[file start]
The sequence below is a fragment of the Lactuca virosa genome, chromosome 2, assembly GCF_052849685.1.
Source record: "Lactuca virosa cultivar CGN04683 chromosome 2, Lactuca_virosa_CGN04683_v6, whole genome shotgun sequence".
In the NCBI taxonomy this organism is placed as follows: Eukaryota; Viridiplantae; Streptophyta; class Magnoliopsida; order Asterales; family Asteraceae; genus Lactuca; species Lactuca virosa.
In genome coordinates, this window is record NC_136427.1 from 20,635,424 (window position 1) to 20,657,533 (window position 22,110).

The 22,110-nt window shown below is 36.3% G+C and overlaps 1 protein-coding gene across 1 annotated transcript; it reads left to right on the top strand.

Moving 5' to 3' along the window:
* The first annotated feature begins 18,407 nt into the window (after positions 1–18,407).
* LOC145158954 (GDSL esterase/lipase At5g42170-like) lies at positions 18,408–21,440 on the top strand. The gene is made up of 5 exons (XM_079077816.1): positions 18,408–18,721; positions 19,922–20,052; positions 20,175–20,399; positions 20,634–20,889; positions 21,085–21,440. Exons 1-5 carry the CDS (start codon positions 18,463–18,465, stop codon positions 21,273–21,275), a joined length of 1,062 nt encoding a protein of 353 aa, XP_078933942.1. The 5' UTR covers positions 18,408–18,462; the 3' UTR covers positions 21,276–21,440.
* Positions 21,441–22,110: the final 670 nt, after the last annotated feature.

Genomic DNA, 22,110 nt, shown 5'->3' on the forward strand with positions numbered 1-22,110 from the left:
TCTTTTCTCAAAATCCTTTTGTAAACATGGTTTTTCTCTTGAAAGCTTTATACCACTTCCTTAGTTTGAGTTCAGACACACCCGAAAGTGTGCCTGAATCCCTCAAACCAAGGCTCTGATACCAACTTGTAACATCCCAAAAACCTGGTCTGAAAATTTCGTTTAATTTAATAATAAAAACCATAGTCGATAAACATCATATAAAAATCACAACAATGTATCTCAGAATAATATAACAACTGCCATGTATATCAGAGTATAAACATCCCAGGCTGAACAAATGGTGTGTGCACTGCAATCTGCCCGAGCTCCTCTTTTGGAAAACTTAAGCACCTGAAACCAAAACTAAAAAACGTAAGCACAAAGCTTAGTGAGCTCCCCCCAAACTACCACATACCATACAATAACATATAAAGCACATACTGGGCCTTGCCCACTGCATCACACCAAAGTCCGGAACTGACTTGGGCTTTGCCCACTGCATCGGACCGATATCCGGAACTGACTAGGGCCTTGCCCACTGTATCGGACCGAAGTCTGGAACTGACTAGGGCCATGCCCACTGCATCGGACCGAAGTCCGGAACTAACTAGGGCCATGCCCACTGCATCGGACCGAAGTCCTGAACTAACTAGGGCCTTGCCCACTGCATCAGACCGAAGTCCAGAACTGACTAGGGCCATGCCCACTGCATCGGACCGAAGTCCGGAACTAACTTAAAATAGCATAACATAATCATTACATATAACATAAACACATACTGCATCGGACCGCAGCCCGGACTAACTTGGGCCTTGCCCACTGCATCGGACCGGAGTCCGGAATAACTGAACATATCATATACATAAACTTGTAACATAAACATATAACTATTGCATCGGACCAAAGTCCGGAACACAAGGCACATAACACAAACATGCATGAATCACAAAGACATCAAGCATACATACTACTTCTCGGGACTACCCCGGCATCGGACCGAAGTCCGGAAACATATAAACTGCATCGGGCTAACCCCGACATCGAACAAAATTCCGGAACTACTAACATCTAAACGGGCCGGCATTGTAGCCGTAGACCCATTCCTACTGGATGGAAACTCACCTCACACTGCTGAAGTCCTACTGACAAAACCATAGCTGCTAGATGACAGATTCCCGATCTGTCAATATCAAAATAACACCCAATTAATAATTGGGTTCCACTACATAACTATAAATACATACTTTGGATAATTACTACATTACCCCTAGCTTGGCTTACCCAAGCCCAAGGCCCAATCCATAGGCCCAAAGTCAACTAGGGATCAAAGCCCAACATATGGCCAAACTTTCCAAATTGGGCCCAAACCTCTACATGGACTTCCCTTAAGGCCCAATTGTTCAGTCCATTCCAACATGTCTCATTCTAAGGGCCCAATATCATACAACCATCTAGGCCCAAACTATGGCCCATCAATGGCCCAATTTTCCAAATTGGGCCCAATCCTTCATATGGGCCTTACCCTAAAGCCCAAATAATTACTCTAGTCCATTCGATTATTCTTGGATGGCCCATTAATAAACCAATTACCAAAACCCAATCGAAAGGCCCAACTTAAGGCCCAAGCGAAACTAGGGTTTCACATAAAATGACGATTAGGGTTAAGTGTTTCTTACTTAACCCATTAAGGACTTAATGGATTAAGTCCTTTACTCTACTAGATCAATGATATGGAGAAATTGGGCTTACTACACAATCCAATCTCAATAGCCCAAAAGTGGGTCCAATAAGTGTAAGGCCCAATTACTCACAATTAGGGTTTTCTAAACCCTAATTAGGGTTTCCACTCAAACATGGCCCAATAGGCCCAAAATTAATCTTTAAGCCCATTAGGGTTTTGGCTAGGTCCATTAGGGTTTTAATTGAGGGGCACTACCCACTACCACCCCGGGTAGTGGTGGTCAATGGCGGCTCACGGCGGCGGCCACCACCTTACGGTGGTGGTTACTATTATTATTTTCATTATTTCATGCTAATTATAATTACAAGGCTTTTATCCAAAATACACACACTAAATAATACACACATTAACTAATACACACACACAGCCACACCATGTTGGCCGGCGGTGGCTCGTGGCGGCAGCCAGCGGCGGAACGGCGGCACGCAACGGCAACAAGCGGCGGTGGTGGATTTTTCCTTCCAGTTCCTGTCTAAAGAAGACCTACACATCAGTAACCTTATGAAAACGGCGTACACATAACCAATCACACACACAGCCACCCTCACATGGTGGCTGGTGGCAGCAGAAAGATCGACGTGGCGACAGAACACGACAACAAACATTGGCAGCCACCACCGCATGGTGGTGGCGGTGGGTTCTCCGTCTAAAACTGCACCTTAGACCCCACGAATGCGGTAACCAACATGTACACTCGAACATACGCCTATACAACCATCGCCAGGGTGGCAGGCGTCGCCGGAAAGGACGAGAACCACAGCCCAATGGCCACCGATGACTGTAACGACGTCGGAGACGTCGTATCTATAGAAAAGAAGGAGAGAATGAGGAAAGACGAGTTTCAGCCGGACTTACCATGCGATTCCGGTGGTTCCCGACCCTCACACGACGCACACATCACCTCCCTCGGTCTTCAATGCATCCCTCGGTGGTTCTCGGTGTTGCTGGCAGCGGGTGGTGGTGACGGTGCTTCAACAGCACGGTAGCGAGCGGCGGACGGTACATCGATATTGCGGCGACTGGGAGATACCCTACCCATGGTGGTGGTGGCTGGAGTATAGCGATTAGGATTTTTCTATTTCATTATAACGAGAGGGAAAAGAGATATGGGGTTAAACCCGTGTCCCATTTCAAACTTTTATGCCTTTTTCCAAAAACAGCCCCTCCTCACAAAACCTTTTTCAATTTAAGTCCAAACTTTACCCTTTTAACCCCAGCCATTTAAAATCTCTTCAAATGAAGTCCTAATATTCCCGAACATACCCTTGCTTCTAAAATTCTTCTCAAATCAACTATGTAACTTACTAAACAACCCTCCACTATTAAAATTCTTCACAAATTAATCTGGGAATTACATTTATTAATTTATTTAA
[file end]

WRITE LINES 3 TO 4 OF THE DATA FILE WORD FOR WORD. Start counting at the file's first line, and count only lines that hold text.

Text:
In the NCBI taxonomy this organism is placed as follows: Eukaryota; Viridiplantae; Streptophyta; class Magnoliopsida; order Asterales; family Asteraceae; genus Lactuca; species Lactuca virosa.
In genome coordinates, this window is record NC_136427.1 from 20,635,424 (window position 1) to 20,657,533 (window position 22,110).